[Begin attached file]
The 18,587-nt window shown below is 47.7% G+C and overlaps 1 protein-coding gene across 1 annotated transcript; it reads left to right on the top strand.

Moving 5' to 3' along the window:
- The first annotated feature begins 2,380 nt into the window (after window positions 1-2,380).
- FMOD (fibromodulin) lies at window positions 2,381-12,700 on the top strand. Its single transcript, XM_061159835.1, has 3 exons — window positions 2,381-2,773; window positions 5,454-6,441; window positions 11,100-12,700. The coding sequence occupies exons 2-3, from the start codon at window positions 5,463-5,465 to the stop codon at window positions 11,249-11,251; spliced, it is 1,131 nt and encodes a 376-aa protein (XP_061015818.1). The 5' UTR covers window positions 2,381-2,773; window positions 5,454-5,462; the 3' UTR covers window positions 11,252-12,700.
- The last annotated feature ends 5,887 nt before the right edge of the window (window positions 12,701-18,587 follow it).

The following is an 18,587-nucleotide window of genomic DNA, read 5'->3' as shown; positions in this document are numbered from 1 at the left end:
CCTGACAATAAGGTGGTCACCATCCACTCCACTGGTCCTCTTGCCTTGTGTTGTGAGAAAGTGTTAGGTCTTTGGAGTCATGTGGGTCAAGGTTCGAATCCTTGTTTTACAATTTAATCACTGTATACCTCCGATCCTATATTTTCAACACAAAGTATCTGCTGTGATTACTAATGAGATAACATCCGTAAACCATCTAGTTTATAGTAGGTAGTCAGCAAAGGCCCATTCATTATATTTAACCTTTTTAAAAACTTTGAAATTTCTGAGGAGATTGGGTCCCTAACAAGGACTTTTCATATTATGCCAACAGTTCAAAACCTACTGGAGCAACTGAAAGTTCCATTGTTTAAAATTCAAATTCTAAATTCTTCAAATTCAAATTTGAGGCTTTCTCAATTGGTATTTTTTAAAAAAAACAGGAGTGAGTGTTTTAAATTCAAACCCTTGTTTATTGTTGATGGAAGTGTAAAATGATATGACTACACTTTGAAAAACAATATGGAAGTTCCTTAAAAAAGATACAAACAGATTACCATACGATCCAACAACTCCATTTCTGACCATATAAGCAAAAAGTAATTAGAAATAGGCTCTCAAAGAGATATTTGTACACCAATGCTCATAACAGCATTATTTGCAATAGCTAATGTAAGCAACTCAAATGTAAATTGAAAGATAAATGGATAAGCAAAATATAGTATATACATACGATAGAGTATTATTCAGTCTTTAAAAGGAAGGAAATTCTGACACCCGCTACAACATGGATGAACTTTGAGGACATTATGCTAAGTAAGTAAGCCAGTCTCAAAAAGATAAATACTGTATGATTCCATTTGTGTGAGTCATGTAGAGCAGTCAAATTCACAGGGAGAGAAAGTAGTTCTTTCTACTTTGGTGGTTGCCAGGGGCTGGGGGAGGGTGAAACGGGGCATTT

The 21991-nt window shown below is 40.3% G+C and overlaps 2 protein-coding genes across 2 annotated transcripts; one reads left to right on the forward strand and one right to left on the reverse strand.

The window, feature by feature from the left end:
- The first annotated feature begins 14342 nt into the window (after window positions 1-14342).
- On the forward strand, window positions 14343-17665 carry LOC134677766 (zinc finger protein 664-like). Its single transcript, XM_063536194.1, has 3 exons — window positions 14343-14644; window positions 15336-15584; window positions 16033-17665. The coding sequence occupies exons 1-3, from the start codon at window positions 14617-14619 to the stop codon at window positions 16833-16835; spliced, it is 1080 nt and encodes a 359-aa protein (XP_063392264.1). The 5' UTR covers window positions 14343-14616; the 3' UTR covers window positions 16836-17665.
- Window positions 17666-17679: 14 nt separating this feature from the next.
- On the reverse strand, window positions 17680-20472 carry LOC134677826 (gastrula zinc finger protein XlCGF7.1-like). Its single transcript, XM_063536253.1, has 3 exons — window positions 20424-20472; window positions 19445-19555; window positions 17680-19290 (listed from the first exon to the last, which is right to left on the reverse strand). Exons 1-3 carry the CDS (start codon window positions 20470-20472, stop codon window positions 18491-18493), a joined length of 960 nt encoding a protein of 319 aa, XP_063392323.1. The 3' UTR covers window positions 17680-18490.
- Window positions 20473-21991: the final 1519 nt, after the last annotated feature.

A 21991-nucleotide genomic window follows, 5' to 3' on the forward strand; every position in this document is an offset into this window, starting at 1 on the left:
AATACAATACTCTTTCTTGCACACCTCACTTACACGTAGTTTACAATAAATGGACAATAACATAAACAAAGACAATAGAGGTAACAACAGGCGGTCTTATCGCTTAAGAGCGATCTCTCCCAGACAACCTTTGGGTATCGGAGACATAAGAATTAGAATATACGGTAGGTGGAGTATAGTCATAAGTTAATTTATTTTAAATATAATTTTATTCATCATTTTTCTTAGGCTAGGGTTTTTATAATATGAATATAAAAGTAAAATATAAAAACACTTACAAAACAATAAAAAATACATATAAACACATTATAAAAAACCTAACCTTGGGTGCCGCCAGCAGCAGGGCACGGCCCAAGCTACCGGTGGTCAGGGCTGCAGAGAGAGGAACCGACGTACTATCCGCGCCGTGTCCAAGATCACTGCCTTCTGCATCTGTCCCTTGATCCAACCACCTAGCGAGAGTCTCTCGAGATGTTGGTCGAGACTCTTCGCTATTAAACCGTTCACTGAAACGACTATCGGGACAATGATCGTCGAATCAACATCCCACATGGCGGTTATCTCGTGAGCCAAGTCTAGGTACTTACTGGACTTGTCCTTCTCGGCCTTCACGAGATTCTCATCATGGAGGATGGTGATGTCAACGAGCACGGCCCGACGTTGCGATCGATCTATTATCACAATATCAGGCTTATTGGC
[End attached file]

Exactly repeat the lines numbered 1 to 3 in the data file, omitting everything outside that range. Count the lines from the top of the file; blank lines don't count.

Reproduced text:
The 18,587-nt window shown below is 47.7% G+C and overlaps 1 protein-coding gene across 1 annotated transcript; it reads left to right on the top strand.

Moving 5' to 3' along the window:
- The first annotated feature begins 2,380 nt into the window (after window positions 1-2,380).